It’s easy to justify taking drugs and telling yourself that it doesn’t really affect your mental health that much. However, from quitting them completely, I can see now that my life is so much more worth living.

Being in a relationship where I am understood makes all the difference.

Guane, Colombia

The brief relationship that I was in just over a year ago was incredibly invalidating. He called me selfish and a bad person for self harming and being hospitalised on suicide watch. During the relationship, he often got annoyed at me for talking about my negative feelings, or told me that I should just try to distract myself from my suicidal thoughts.

Before that relationship, I dated men who loved me but never really understood me. They tried their hardest to care for me, but couldn’t imagine what it felt like to live with surging emotions and a voice inside my head that constantly tells me I am worthless. I have spent my entire life feeling alone, misunderstood, and like no one will ever ‘get’ me.

My current boyfriend has struggled with his own persistent mental health issues. He is full of empathy, compassion, and knows how to validate my confusing emotions. He understands a lot of the emotions that I experience, and knows how to help me to recover. When I am feeling manic or out of control, I finally feel like I have someone who won’t be angry at me for being unreasonable and will understand what I am experiencing.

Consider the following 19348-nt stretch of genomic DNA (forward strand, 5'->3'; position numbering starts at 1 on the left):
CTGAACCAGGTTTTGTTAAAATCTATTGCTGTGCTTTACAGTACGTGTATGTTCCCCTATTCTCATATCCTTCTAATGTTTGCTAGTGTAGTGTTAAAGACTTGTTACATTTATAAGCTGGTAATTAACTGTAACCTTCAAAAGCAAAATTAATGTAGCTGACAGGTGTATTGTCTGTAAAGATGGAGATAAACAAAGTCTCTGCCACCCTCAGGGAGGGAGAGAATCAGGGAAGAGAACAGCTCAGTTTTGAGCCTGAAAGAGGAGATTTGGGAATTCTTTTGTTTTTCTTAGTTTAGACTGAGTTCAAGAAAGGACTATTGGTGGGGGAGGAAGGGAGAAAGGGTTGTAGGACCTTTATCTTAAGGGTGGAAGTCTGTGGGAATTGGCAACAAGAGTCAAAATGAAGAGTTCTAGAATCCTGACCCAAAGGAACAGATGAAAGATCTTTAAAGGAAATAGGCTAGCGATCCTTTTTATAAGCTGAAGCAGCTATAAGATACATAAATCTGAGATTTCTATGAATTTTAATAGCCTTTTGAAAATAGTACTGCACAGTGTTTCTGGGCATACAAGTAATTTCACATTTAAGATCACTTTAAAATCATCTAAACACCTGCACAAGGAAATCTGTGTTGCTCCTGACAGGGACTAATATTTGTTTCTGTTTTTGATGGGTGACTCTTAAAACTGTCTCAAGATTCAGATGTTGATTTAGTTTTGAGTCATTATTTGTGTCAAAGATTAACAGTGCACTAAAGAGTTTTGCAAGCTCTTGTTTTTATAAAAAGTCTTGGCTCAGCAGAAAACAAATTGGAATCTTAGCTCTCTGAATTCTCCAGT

There are ways to manage my personality disorder and live a life worth living.

I have spent a lot of my life feeling like there is something fundamentally wrong with me and that I will never recover. My diagnosis of borderline personality disorder has opened my eyes to the ways in which I have formed maladaptive strategies and that I am not alone in my experiences. From my diagnosis, I have been able to start dialectical behavioural therapy, and I have individual therapy with my regular psychologist. I have begun to understand my brain and my experiences beyond what I ever could before.

A large part of dialectical behavioural therapy is about regulating emotions and creating a life worth living. I have refocused on the values which are most important to me, and am prioritising travel, writing, and validating relationships in my life. I try to do as much good in the world as I can by looking out for the people around me and validating the struggles of others. I am regularly keeping up with my therapy and I am committed to recovery.

One year ago, I almost lost my life. But today I want to keep living.

 

If you are struggling with suicidal feelings and feel like the people around you are not listening, then please reach out to services such as Lifeline. If you feel like your life is in immediate danger, please contact emergency services or the Mental Health Triage.